Audit 2017: How democratic is the overall set-up of devolved government within the UK?

Devolution in the UK encompasses a range of quite different solutions in three countries (Scotland, Wales, and Northern Ireland), plus lesser delegations of powers to London and some English cities. Designed to meet specific demands for national or regional control and to bring government closer to citizens, there are important issues around the stability and effectiveness of these arrangements. As part of the 2017 Audit of UK DemocracyDiana Stirbu and Patrick Dunleavy explore how far relations between Westminster and the key devolved institutions have been handled democratically and effectively.

auld acquaintance cairn

At the Auld Acquaintance Cairn in Gretna Green, opponents of Scottish independence left messages of support for the No campaign. Photo: summonedbyfells via a CC-BY 2.0 licence

What does democracy require of  the UK’s devolution arrangements?

 

  • Devolved institutions must be representative and legitimate. They must rely upon freely and fairly elected institutions, built on and promoting democratic principles. Regional and local democracy should bring decision-making closer to the citizens. Devolved institutions should be created with popular endorsement to strengthen their legitimacy.

 

  • Devolution arrangements should be transparent and intelligible to the people they serve. The powers and competences devolved (i.e. what functions are exercised and by whom?) should be clear. And to the relationship between devolved authorities and the central government should be easy to follow. Clear and coherent devolution arrangements are essential if the general public are to hold decision-makers accountable, and are key for decision makers at all levels of government in helping more effective decision making.

 

  • Under the principle of subsidiarity genuine scope for decision-making should be located as close to citizens (as low down in a governance hierarchy) as possible. This is to ensure that decisions attract consent, and interventions take place at the most effective and appropriate level of intervention.

 

  • Autonomous development is best fostered where devolved institutions can decide on their own democratic arrangements – electoral arrangements, size and nature of their political institutions, etc.

 

  • Devolved institutions should be inclusive, and promote citizen participation by creating new venues and mechanism for engagement on a wide range of issues: from early constitutional deliberation on the form and nature of self-governance adopted, through to the policy making process within the new system

 

  • Democratically elected institutions must be able to effectively scrutinise the exercise of power at their appropriate level of government.

 

  • Constitutional and (or) legal protection is needed if democratic devolution is to work, requiring a formal, fair and clear mechanism of resolving disputes over powers and competencies between tiers of government. The UK central government and Westminster Parliament need to ensure that devolved administrations do not trespass on their legislative competence, whilst devolved administrations require a measure of security against central interference. A system of inter-governmental relations is needed to facilitate dialogue and negotiation between the different levels of authority.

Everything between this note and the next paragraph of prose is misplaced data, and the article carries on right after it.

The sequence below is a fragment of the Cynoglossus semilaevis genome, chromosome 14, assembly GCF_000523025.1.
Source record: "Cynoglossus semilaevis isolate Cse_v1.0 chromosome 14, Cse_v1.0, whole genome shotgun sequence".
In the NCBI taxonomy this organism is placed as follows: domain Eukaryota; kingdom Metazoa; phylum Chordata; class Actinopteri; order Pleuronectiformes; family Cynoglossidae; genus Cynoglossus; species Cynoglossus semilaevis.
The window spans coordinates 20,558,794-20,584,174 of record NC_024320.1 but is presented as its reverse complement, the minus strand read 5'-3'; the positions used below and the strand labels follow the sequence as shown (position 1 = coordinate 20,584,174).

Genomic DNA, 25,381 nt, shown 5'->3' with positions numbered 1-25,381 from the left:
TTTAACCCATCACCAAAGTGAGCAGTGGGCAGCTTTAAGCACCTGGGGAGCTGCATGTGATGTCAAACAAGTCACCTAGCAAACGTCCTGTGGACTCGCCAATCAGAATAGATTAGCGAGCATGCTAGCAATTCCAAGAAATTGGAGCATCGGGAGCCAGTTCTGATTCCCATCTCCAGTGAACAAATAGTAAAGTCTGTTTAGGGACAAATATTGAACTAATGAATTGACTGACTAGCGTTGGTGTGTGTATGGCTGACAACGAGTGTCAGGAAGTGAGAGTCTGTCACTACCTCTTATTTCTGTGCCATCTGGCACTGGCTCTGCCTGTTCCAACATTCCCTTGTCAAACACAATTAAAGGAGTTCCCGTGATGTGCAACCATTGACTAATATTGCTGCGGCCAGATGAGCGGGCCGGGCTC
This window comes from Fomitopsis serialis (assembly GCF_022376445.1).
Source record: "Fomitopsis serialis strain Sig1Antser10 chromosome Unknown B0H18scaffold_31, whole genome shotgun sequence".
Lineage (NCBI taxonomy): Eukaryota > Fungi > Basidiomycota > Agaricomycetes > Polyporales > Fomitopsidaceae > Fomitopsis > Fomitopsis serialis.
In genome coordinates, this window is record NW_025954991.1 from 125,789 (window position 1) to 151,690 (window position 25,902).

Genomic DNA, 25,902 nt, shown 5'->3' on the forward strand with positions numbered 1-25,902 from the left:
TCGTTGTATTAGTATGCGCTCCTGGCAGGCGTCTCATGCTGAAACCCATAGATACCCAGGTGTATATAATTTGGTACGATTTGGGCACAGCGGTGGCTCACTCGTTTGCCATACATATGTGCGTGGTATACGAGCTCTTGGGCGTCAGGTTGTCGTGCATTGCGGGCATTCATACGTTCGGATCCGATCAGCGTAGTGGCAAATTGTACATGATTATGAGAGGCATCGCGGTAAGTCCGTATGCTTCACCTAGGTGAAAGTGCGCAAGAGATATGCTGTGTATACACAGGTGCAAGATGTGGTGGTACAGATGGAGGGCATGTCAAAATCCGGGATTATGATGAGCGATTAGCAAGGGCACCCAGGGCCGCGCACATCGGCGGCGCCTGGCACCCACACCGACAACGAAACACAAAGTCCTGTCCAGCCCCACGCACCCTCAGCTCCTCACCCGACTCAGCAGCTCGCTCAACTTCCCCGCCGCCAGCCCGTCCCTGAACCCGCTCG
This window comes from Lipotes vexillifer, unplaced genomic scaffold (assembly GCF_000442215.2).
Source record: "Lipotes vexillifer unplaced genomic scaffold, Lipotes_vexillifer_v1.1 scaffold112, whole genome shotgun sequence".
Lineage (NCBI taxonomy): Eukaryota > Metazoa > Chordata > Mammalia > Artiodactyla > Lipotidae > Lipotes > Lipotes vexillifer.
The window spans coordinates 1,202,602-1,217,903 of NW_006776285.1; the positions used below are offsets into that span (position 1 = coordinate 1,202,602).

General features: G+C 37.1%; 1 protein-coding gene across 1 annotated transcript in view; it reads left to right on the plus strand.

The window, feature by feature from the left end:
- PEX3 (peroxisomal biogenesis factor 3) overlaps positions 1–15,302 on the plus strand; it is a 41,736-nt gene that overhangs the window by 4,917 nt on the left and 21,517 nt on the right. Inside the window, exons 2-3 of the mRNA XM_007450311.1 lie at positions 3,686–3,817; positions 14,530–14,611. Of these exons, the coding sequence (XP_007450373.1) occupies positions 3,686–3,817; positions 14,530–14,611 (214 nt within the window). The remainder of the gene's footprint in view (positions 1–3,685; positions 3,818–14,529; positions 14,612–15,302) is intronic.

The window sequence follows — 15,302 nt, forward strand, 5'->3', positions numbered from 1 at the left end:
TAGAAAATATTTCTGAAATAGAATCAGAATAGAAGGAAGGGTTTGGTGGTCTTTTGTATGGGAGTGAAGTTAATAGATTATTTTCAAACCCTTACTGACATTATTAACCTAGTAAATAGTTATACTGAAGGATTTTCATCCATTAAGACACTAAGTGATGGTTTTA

• Building new institutions takes a long time. So the arrangements of devolved governance should be durable and resilient in the face of political changes internally in their country or region, and at the UK level.

Most liberal democracies of any size in the modern world have moved away from being run as ‘unitary states’, with just one main centre of government plus a set of clearly subordinated local or regional authorities. For instance, some big European countries, like France, Italy and Spain, now have constitutionally protected regional governments, where before they were previously run as centralised Bonapartist states. Other liberal democracies are longstanding federal systems, notably Germany, the USA, Canada and Australia. So the UK’s rapid movement since 1997 towards creating more devolved government is something of a belated falling into line with other countries.

However, the UK follows a pattern of ‘organic’ devolution with varying powers decentralised to different countries and regions. This approach is very different from a federal state. Figure 1a shows that under federalism a written constitution (one that is normally fixed and quite hard to change) specifies just two ‘bundles’ of powers and competences. The first bundle is allocated to the federal or central tier, and the second bundle to the component states. All the states have the same powers here. The character of these allocations, along with the development of tax-raising powers and financial capacity at the two tiers, then create a system of inter-governmental relations. The federal centre may pick up new functions not specified in the constitution, and it may equalise financial capacities across states. It can also subsidise the states to do things on its behalf, or otherwise intervene. But it cannot change the constitution’s allocation of functions. So the federal tier can only realise policy objectives that clearly fall within bundle 2 by persuading or incentivising the states who ‘own those issues. In addition, a Supreme Court polices the activities of both tiers of government impartially, and impartially regulates inter-governmental relations.